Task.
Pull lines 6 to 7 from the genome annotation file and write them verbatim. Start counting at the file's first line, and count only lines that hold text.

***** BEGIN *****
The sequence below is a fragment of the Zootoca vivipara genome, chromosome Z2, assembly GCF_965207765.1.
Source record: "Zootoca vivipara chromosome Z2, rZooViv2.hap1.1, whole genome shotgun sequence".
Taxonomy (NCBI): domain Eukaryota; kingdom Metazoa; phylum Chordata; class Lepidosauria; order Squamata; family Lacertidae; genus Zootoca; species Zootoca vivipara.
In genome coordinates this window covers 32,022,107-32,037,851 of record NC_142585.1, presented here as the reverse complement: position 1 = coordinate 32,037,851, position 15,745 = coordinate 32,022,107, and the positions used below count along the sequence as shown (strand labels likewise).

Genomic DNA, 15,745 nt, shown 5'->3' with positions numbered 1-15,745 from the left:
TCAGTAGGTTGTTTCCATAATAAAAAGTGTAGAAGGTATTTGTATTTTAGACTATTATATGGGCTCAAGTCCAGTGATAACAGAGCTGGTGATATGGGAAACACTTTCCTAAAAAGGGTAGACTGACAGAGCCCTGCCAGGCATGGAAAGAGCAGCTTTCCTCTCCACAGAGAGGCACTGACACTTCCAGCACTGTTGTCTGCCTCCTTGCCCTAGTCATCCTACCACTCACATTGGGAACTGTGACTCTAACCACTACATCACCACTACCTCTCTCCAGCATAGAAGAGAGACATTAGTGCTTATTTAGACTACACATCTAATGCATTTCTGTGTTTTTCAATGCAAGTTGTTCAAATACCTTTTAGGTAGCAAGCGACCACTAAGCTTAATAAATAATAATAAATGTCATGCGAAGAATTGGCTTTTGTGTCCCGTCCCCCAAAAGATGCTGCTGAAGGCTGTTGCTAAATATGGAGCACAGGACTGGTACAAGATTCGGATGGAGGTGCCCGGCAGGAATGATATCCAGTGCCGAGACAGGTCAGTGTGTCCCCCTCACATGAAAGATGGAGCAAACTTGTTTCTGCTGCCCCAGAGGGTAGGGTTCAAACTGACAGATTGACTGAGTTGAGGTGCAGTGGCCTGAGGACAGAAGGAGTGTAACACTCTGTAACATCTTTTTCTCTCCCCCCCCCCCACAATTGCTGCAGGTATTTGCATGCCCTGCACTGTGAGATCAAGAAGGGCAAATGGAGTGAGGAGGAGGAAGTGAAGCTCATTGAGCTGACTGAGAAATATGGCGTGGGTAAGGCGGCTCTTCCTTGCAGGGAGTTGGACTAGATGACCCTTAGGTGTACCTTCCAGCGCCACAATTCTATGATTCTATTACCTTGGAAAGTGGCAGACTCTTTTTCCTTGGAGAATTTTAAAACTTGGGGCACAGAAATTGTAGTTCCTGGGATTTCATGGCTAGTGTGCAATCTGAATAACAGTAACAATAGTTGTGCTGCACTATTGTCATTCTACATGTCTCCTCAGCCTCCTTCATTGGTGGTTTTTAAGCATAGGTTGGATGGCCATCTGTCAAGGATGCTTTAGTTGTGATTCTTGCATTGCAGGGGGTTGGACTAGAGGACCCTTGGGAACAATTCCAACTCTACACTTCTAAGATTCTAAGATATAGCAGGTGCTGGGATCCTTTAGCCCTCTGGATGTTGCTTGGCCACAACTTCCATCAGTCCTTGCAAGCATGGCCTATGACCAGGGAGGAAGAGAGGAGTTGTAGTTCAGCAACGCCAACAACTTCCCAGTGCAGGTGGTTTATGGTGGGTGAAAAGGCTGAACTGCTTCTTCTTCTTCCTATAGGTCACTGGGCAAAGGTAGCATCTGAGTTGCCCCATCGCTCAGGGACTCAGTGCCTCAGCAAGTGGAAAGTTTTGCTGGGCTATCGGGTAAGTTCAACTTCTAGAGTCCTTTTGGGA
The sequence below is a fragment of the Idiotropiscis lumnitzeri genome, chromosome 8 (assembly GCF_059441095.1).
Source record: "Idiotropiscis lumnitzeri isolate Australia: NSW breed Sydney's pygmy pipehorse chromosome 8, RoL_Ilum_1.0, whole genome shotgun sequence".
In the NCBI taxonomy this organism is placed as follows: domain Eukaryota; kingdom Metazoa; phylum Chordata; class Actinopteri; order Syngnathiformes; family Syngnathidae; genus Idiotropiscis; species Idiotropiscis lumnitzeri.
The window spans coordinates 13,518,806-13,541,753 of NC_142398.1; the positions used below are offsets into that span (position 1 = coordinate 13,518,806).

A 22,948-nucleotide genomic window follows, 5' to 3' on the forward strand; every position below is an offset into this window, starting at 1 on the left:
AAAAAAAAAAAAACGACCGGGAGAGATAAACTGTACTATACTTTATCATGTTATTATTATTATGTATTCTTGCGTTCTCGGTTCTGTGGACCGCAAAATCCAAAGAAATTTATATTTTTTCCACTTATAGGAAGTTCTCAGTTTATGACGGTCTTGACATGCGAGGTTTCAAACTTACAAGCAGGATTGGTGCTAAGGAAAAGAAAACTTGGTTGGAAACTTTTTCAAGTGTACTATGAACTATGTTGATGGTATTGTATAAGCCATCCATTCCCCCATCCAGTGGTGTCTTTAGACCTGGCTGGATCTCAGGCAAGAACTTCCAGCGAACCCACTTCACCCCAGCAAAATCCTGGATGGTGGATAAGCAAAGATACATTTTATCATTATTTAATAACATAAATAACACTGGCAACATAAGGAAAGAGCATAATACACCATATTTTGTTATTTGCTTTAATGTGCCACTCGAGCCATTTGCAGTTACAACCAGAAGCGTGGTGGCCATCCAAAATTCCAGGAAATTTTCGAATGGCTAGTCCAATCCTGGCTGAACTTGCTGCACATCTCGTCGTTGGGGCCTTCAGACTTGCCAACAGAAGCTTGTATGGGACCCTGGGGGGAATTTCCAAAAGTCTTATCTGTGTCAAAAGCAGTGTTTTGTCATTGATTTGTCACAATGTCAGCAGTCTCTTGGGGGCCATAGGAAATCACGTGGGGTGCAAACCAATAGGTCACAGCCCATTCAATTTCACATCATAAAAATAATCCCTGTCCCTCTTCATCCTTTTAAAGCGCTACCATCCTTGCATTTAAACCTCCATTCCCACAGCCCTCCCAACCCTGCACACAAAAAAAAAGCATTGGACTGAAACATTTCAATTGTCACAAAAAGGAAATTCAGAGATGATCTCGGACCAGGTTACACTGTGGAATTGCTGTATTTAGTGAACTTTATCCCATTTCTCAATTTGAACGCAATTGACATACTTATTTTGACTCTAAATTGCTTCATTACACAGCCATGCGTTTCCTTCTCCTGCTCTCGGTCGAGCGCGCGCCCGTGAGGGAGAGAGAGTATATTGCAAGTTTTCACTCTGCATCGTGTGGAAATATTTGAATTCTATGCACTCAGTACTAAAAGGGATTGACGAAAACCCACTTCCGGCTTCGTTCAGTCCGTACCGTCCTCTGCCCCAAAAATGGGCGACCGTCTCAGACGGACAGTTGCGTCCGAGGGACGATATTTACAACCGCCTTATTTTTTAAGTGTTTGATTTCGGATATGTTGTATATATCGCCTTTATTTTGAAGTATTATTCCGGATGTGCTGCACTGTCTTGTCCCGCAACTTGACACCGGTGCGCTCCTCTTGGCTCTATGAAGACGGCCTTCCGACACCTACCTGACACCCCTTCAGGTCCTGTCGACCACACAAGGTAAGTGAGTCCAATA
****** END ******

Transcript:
TCAGTAGGTTGTTTCCATAATAAAAAGTGTAGAAGGTATTTGTATTTTAGACTATTATATGGGCTCAAGTCCAGTGATAACAGAGCTGGTGATATGGGAAACACTTTCCTAAAAAGGGTAGACTGACAGAGCCCTGCCAGGCATGGAAAGAGCAGCTTTCCTCTCCACAGAGAGGCACTGACACTTCCAGCACTGTTGTCTGCCTCCTTGCCCTAGTCATCCTACCACTCACATTGGGAACTGTGACTCTAACCACTACATCACCACTACCTCTCTCCAGCATAGAAGAGAGACATTAGTGCTTATTTAGACTACACATCTAATGCATTTCTGTGTTTTTCAATGCAAGTTGTTCAAATACCTTTTAGGTAGCAAGCGACCACTAAGCTTAATAAATAATAATAAATGTCATGCGAAGAATTGGCTTTTGTGTCCCGTCCCCCAAAAGATGCTGCTGAAGGCTGTTGCTAAATATGGAGCACAGGACTGGTACAAGATTCGGATGGAGGTGCCCGGCAGGAATGATATCCAGTGCCGAGACAGGTCAGTGTGTCCCCCTCACATGAAAGATGGAGCAAACTTGTTTCTGCTGCCCCAGAGGGTAGGGTTCAAACTGACAGATTGACTGAGTTGAGGTGCAGTGGCCTGAGGACAGAAGGAGTGTAACACTCTGTAACATCTTTTTCTCTCCCCCCCCCCCACAATTGCTGCAGGTATTTGCATGCCCTGCACTGTGAGATCAAGAAGGGCAAATGGAGTGAGGAGGAGGAAGTGAAGCTCATTGAGCTGACTGAGAAATATGGCGTGGGTAAGGCGGCTCTTCCTTGCAGGGAGTTGGACTAGATGACCCTTAGGTGTACCTTCCAGCGCCACAATTCTATGATTCTATTACCTTGGAAAGTGGCAGACTCTTTTTCCTTGGAGAATTTTAAAACTTGGGGCACAGAAATTGTAGTTCCTGGGATTTCATGGCTAGTGTGCAATCTGAATAACAGTAACAATAGTTGTGCTGCACTATTGTCATTCTACATGTCTCCTCAGCCTCCTTCATTGGTGGTTTTTAAGCATAGGTTGGATGGCCATCTGTCAAGGATGCTTTAGTTGTGATTCTTGCATTGCAGGGGGTTGGACTAGAGGACCCTTGGGAACAATTCCAACTCTACACTTCTAAGATTCTAAGATATAGCAGGTGCTGGGATCCTTTAGCCCTCTGGATGTTGCTTGGCCACAACTTCCATCAGTCCTTGCAAGCATGGCCTATGACCAGGGAGGAAGAGAGGAGTTGTAGTTCAGCAACGCCAACAACTTCCCAGTGCAGGTGGTTTATGGTGGGTGAAAAGGCTGAACTGCTTCTTCTTCTTCCTATAGGTCACTGGGCAAAGGTAGCATCTGAGTTGCCCCATCGCTCAGGGACTCAGTGCCTCAGCAAGTGGAAAGTTTTGCTGGGCTATCGGGTAAGTTCAACTTCTAGAGTCCTTTTGGGA
The sequence below is a fragment of the Idiotropiscis lumnitzeri genome, chromosome 8 (assembly GCF_059441095.1).